Mind the Gap

Soraya 2013

Many people are under the impression that online sexism against women is a thing of the past. They believe, since men and women are now freely allowed to — and do so regularly — use social media and voice their opinions all over the internet, that women aren’t discriminated against for having these opinions. This is not the case; there is a huge gender gap in the online convergence environment. As unbelievable as it may sound in our generation, there are actually men (and some women) in the world that despise women and think they shouldn’t have a voice. The main source of this online gender gap is generally from one thing, misogyny.

The internet is regularly recognised for its ‘openness’, but ‘open’ in no way means ‘equal’. While it may create a place for people to voice their opinions, it also magnifies the inequality between genders. The problem with the web is the ability to appear anonymous. Since the option to send harassment without consequence is available, there is nothing stopping misogynists from voicing sexist opinions. This has lead to ‘trolling’ becoming a sadly normal phenomenon. Many women have spoken out about their online experiences of trolling after lobbying for women’s rights, such as Caroline Criado-Perez who received threats of death and sexual assault after she successfully campaigned to get images of women onto British banknotes. Females who are then speaking out about harassers are accused of trying to suppress free speech, a contradiction since the women are simply using their own free speech.

Alarmingly, a University of Maryland study revealed that young people posting in chatrooms with female usernames receive 25 times more malicious messages than men. The authors of the study then advised parents to tell their children to not divulge their gender online. The message? Young girls can use the internet, they just have to hide who they are.

Whilst sexism is an old problem, new media has made this hate against women almost acceptable, as long as it’s online. We don’t approve of misogyny in the real world, so it should not be tolerated online. Discrimination against women is still very much a prevailing issue.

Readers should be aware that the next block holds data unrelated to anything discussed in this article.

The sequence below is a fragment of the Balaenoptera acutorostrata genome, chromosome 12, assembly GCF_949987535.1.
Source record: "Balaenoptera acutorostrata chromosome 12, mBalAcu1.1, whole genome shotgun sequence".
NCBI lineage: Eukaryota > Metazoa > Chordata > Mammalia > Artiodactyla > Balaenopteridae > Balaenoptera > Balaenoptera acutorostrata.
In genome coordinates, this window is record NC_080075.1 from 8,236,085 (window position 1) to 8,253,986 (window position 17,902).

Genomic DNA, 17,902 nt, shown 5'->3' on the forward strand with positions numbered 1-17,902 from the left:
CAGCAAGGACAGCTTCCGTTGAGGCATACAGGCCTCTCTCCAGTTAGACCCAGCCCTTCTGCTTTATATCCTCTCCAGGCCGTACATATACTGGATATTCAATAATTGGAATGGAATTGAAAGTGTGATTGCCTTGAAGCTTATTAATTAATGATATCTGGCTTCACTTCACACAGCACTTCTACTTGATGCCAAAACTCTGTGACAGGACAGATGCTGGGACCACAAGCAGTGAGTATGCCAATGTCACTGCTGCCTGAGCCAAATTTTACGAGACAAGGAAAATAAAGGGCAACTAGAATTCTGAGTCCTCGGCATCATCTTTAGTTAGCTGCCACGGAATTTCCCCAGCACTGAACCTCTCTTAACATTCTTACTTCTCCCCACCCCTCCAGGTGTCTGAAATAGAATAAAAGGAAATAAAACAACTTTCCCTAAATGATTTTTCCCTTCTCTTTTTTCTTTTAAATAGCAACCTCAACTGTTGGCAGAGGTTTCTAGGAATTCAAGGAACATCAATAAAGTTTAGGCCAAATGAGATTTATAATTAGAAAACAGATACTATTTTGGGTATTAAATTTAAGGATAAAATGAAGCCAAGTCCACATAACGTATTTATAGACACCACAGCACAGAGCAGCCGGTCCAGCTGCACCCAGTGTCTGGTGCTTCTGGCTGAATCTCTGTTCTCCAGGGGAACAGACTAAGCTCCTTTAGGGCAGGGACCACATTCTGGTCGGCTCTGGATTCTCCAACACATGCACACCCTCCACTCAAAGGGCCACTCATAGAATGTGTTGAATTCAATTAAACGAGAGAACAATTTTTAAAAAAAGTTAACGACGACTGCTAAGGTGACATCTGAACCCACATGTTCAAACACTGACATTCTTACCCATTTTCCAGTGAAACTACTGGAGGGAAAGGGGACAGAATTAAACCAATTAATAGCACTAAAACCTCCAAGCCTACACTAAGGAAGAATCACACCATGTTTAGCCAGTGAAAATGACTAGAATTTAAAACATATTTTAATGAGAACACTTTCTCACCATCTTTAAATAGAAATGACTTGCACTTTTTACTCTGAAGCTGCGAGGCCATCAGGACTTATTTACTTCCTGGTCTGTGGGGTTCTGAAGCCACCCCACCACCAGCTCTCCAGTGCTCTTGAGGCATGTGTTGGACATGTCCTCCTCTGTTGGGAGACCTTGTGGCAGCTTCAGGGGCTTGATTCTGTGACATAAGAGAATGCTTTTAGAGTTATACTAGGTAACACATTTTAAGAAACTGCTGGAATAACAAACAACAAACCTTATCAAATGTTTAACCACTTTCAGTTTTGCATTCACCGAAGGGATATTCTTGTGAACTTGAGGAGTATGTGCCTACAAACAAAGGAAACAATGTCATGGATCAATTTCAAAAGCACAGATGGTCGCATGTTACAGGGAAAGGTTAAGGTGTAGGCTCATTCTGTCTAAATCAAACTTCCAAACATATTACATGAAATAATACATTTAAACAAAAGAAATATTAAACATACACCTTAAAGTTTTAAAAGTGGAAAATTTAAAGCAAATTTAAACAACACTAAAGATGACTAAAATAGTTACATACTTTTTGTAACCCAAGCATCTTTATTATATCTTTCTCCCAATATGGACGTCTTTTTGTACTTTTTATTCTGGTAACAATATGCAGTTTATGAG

Lizodool 2012
Lizodool 2012


Moore, C. 2014, ‘#mencallmethings: identity and difference online week 10′, lecture, BCM112, University of Wollongong, delivered 13 May 2014.



Social Media Saviours

unicef anti-clicktivism ad – OneGirl 2013

The convergence of technology has led to ways for young people to become involved with political activism online. But, there is widespread debate as to whether or not this social media activism, known as clicktivism, actually has a powerful impact. Many argue that it “lacks the personal ties of community that once drove social change” (Jenkins 2012). Yet, others encourage young people to create and share to spread a message that they feel is important.

But, how much of difference does online activism actually make? Mass debate can be seen around whether or not it is a positive or negative trend.

Many believe that clicktivism is a valuable process which welcomes involvement and voice, and provides a gateway towards political activities like voting. As a link between popular culture and social causes, clicktivism is thought to influence more people than traditional awareness methods by branching entertainment into politics (Jenkins 2012). One example of positive online activism is the Harry Potter Alliance which uses social media and a popular franchise to successfully assist important issues. In encouragement of clicktivism, several organisations claim that most of their supporters find the organisation through social media.